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  #1  
Old 07-12-2018, 09:52 AM
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LifeIsAPoissonProcess LifeIsAPoissonProcess is offline
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Default Becoming a Shareholder in a Private Company

Wifeisapoissonprocess has moved up the ranks in her company rather quickly, and now she is at a point where one of the conditions of her next promotion would be becoming a shareholder in her mid-size private firm. Minimum investment is $50k, minimum annual dividend is 3%, and becoming a shareholder allows you to purchase stock at a discount. The company pays all taxes on your behalf.

Those are all the details I have, and I have absolutely no experience in what a typical program looks like in terms of how different it is from investing in a publicly traded company. $50k would be a sizeable investment, although we could move around some money to do it without a personal loan (which I hear is pretty common). The salary jump at the next step would more than make it worth it to invest - but just a bit weary of such a large chunk of money in one place.

Anyone have experience doing this?
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Old 07-12-2018, 10:05 AM
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No experience with such a situation, but a few questions.

Do you guys believe in the direction of the company? Leadership?

Is your wife privy to the books? And does she have confidence that they faithfully reflect the financial standing of the company?

I'm a little suspicious of this:

Quote:
Originally Posted by LifeIsAPoissonProcess View Post
The salary jump at the next step would more than make it worth it to invest
If this is the case, why not a smaller pay increase in favor of granting her stake in the company? Does this seem like a firm that is that hard up for a $50K cash infusion?

Again, no experience with this. Maybe it's par for the course for smaller firms to want literally buy-in from their top people.
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Old 07-12-2018, 10:24 AM
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Maybe it's par for the course for smaller firms to want literally buy-in from their top people.
I think this is the case. Nothing in the OP makes me weary, or even wary. But only worthwhile if you believe in the direction of the firm, and plan to be there longer term.

"Becoming a shareholder allows you to purchase stock at a discount" - relative to what? Because pretty much everybody that purchases stock is a shareholder. So that's confusing and if that's part of how they're selling you on it, maybe a red flag.

Also, make sure you understand how she sells her shares - if she leaves, if she stays and wants to sell, if the company is acquired or mergers, etc.
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Old 07-12-2018, 10:30 AM
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I'd be pretty nervy about needing to invest 50K in a private firm, you're already pretty tied to company performance by working there. And I think it must be tough to get an objective view on the company's situation from internal.. amazing how biased people are at public companies, let alone private ones.
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Old 07-12-2018, 10:40 AM
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I don't know much about the firm, but I generally like the direction it's going. It's risky since it's healthcare related, so there's always risk there based on politics.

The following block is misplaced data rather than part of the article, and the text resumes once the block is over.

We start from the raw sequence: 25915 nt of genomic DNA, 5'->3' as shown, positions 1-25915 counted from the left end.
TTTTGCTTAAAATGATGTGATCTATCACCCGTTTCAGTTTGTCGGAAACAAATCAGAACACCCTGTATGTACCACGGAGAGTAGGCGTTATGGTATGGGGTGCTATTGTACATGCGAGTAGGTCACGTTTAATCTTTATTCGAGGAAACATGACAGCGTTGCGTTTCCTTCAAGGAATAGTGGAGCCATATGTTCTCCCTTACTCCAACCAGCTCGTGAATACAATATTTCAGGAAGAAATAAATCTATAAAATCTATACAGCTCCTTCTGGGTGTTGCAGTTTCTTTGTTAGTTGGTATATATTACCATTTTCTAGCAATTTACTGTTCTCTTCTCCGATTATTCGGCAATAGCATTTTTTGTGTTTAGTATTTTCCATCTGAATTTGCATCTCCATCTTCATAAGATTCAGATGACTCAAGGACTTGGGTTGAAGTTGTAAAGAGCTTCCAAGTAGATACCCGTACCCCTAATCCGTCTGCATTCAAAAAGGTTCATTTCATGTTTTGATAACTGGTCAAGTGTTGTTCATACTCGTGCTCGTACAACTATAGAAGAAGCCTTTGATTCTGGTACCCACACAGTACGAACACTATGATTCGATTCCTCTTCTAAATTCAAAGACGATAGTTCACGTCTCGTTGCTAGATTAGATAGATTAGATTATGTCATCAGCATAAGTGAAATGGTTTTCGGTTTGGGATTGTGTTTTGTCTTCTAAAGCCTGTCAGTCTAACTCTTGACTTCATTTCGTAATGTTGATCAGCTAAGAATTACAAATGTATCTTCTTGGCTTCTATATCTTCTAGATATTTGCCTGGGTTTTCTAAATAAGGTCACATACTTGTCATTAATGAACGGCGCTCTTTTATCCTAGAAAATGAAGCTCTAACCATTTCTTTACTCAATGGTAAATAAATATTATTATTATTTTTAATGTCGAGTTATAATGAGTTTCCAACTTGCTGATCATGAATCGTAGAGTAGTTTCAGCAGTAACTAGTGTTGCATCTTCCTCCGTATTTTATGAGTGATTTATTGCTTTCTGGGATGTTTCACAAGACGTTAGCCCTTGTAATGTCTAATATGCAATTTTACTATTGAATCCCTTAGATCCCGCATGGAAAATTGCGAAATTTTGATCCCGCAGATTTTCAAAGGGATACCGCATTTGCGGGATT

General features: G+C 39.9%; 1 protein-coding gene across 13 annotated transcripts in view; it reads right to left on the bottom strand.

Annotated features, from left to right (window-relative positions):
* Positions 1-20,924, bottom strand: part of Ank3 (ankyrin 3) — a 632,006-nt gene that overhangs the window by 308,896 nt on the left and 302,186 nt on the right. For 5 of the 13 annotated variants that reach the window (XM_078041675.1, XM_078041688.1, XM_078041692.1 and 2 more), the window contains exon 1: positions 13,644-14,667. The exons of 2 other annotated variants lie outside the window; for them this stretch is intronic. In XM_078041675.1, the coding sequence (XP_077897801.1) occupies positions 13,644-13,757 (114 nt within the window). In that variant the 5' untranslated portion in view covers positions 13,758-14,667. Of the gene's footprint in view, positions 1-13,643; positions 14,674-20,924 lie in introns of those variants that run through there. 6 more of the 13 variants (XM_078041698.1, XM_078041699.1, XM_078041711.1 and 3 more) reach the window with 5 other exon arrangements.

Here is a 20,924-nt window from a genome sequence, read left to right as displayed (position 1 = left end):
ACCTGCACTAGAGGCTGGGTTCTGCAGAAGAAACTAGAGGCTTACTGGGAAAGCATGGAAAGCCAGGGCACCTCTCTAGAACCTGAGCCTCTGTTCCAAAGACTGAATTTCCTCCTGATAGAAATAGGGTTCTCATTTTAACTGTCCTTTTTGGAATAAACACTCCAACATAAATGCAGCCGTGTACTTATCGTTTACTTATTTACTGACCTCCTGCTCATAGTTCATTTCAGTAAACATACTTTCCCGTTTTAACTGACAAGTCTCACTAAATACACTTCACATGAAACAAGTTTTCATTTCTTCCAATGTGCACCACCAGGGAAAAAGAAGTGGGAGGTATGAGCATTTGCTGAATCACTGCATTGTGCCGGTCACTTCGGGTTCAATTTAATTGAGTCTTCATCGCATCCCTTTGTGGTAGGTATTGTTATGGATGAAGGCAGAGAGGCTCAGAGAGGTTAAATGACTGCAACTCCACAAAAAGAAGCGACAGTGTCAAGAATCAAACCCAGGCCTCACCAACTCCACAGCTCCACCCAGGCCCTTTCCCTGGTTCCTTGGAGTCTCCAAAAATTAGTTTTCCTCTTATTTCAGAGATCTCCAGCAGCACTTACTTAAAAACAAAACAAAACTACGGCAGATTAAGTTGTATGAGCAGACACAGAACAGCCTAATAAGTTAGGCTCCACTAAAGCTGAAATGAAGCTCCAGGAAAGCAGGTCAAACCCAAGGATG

Also don't know about the books. She currently gets bonus and commission incentives which have increased at a good pace each year - but not sure how much to read into that.

That is a good point about the stock purchase discount. You must be a shareholder to buy stock at all, so prescribing a 'discount' label seems misleading unless I'm missing something.

NormalDan - that's my biggest fear, we are already relying on her job for most of our income. Bonuses can fluctuate a good amount, which is enough to get us anxious around bonus times. If we had a 7 figure net worth I wouldn't worry about it, but we're pretty far from that at this point.
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Old 07-12-2018, 10:46 AM
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Originally Posted by LifeIsAPoissonProcess View Post
That is a good point about the stock purchase discount. You must be a shareholder to buy stock at all, so prescribing a 'discount' label seems misleading unless I'm missing something.
If there's a PE firm or something that owns a lot and then they're letting the ees buy in cheaper than the valuation that the PE firm bought at, that's something, but those valuations get stale pretty quickly. If a PE firm bought shares in the last six months and you're buying at a better valuation, then that's good IMO.

If it's all ee-owned, then I'm still confused.
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Old 07-12-2018, 12:24 PM
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is she hiring
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Old 07-12-2018, 12:34 PM
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Can't help you here. According to Exam 9, you're supposed to decide on an allocation between the market portfolio and the risk free portfolio, based on the point tangent between the efficient frontier and your utility curve. I'm not sure where an individual stake like this would fit in.
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Old 07-12-2018, 12:42 PM
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lol CS
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Old 07-12-2018, 12:51 PM
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Which ETF is the market portfolio again? There are so many it's hard to remember...
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